NEW YORK -- When you win five straight and 13 of your past 14 games, there's no doubt you need some bounces along the way.
In the first period at Madison Square Garden on Tuesday, the New York Rangers didn't get any breaks against the New York Islanders. It played a huge role in what turned out to be a 3-0 loss.
With a chance to pull within three points of the first-place Islanders in the Metropolitan Division, the Rangers came out buzzing. They were doing all the right things and generated several quality scoring chances, none better than the two they had seconds apart late in the first period.
About eight minutes after Mats Zuccarello's one-timer hit the post, Rick Nash made a power move around Islanders defenseman Nick Leddy and let go a wrist shot that beat goalie Jaroslav Halak but hit the far post. The puck caromed right out to the slot for Derick Brassard, who managed to hit each post on his chance.
"It's kind of discouraging when you hit three posts in two seconds, especially in a game like this," Nash said. "Those are the ones you need to go in."
"Sometimes it's going to go in, sometimes it's not," Brassard said. "You just have to reset on the bench right away. When you look at the outcome of the game, maybe it would be a game-changer. Maybe if we had played with the lead, it would have been different. That's hockey. It can't go well all the time for yourself or the team. We just need to bounce back in Boston [on Thursday]."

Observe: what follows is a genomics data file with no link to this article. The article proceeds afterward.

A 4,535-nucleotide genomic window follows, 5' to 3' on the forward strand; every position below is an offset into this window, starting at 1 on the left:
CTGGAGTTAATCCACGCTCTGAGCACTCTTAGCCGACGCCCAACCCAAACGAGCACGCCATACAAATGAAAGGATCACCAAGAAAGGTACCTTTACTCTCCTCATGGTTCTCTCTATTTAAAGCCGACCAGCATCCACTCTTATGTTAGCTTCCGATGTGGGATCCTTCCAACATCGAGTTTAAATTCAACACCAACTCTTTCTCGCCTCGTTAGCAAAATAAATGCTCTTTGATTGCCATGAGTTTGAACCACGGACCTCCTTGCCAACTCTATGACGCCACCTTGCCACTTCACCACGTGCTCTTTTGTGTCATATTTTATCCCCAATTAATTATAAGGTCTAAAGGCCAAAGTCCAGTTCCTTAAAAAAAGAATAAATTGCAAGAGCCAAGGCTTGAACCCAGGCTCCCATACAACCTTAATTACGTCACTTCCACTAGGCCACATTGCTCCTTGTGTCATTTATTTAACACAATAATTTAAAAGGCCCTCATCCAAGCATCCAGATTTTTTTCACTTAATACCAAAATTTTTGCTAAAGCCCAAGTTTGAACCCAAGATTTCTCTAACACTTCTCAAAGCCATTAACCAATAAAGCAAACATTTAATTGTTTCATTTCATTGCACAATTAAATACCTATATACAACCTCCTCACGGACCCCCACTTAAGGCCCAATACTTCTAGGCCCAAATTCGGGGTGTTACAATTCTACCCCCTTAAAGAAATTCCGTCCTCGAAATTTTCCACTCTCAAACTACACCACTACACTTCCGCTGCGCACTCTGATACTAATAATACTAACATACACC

Instead of having the lead, the Rangers entered the first intermission in a scoreless tie. They were thoroughly dominated in the second period, which was capped by Frans Nielsen's shorthanded goal with 40.9 seconds to go that made it a three-goal game. The Rangers were outshot 19-12 and starting goalie Henrik Lundqvist (29 saves) was pulled in favor of Cam Talbot to start the third period.
"I guess it set the tone for this game," Lundqvist said of the missed chances in the opening period. "It was unbelievable that puck didn't go in. Three posts in three seconds … but they played really well. They deserved this win, no question. They had the speed and they did the little things a little bit better than we did. They earned it."
But with a little luck Tuesday, perhaps things would have gone differently. Perhaps the Islanders, who had 13 shots of their own in the first period, would have allowed frustration to set in had Zuccarello, Nash or Brassard hit twine rather than iron.
After having the bounces go their way for several weeks, they didn't for the Rangers on Tuesday. Suddenly, despite that remarkable run, the Rangers are seven points behind the Islanders (who now sit atop the Eastern Conference) instead of three, albeit with three games in hand.
There are enough veterans in the Rangers' dressing room who know there will be games like this one. But with a chance to close the gap in the standings, the timing was terrible.
"There's no telling. Who knows?" defenseman Dan Boyle said when asked if the outcome would have been different had any of those shots not hit posts. "It could have possibly changed the game, but that's speculating. It's not going to really do us any good right now.
"You're not going to win every night, that's obvious. They were just the better team tonight. They were faster and more energetic than we were. We were just a step behind all night."